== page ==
Will my child get better? No cure has been found for dyslexia, but with help and encouragement a person with Dyslexia can find ways to enable them to learn and lead a fulfilling life. Should all children with dyslexia have a statement? No. Under two per cent of all children have a statement. Children with dyslexia should be able to rely on help from their own school. Should a doctor see all children who may have dyslexia? Not necessarily. Dyslexia is an educational description rather than a medical condition. There are some situations where an opinion from a doctor, a nurse or another health worker is useful. If you have any doubts about your childs hearing, this should be checked out as part of assessing literacy problems. If your child has movement or co-ordination difficulties, a doctors opinion is useful. Should children with dyslexia have their eyes tested? It is always a good idea to make sure a child who is having reading difficulties has their eyes tested, especially if they are peering closely at the print, holding it a long way away, complaining of discomfort or that the print is jumping about or any other visual difficulties. Some opticians will assess children for coloured lenses which may make them feel more comfortable when reading. There is some evidence that they help children with Dyslexia when combined with appropriate teaching approaches. You would have to pay both for an assessment and these lenses if an optician advised they would help your child as they are not available on the NHS. They are a provision to help your child see so, like other glasses, will not be provided by Education.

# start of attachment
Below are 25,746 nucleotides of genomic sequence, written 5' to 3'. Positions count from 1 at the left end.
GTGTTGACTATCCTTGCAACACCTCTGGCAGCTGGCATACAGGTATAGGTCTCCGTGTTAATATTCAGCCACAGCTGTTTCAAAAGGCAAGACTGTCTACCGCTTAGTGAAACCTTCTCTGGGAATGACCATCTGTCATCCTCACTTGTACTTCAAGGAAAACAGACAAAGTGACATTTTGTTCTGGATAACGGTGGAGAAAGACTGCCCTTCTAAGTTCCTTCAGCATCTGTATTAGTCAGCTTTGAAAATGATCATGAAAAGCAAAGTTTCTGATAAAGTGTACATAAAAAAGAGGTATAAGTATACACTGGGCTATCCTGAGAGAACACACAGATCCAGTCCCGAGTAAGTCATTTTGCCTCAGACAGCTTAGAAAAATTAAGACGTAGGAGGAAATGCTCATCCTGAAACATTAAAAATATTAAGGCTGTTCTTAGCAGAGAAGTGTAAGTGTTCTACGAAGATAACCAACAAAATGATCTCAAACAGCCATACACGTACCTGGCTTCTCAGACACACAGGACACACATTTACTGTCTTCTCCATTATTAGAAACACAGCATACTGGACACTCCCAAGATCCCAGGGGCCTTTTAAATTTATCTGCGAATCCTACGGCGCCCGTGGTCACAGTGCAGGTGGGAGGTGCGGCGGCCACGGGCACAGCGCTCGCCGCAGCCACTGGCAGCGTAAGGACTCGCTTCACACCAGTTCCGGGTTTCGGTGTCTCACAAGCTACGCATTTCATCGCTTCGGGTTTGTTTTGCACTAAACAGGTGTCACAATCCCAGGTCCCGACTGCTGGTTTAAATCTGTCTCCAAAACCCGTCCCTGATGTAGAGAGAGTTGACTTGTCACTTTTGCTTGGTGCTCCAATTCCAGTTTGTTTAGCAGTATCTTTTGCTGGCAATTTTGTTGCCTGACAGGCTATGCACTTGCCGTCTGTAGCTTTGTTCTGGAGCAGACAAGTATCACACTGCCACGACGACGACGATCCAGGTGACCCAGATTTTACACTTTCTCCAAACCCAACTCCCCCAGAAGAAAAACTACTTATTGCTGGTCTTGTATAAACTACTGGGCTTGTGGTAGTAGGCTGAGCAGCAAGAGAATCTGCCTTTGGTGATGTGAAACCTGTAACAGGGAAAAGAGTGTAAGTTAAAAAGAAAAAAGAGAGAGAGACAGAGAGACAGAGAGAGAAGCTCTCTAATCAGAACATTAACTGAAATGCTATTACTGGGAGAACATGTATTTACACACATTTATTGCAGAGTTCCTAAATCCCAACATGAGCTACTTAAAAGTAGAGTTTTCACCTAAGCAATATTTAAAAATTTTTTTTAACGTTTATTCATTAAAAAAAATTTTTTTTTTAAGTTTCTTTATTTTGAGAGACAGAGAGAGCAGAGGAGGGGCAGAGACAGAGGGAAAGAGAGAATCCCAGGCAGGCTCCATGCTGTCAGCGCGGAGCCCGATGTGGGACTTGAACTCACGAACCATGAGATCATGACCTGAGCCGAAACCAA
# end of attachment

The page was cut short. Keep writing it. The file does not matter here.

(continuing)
Are there any miracle cures? No. All reputable approaches are likely to need a lot of work from the child, teachers and parents. Be very suspicious of approaches that say different! Most approaches use a combination of techniques. Be careful of any approach that suggests it will succeed independent of a teaching approach or work by the child. Some approaches say they work; many have no solid evaluation behind them. Saying something works, even on the internet, does not necessarily mean it does.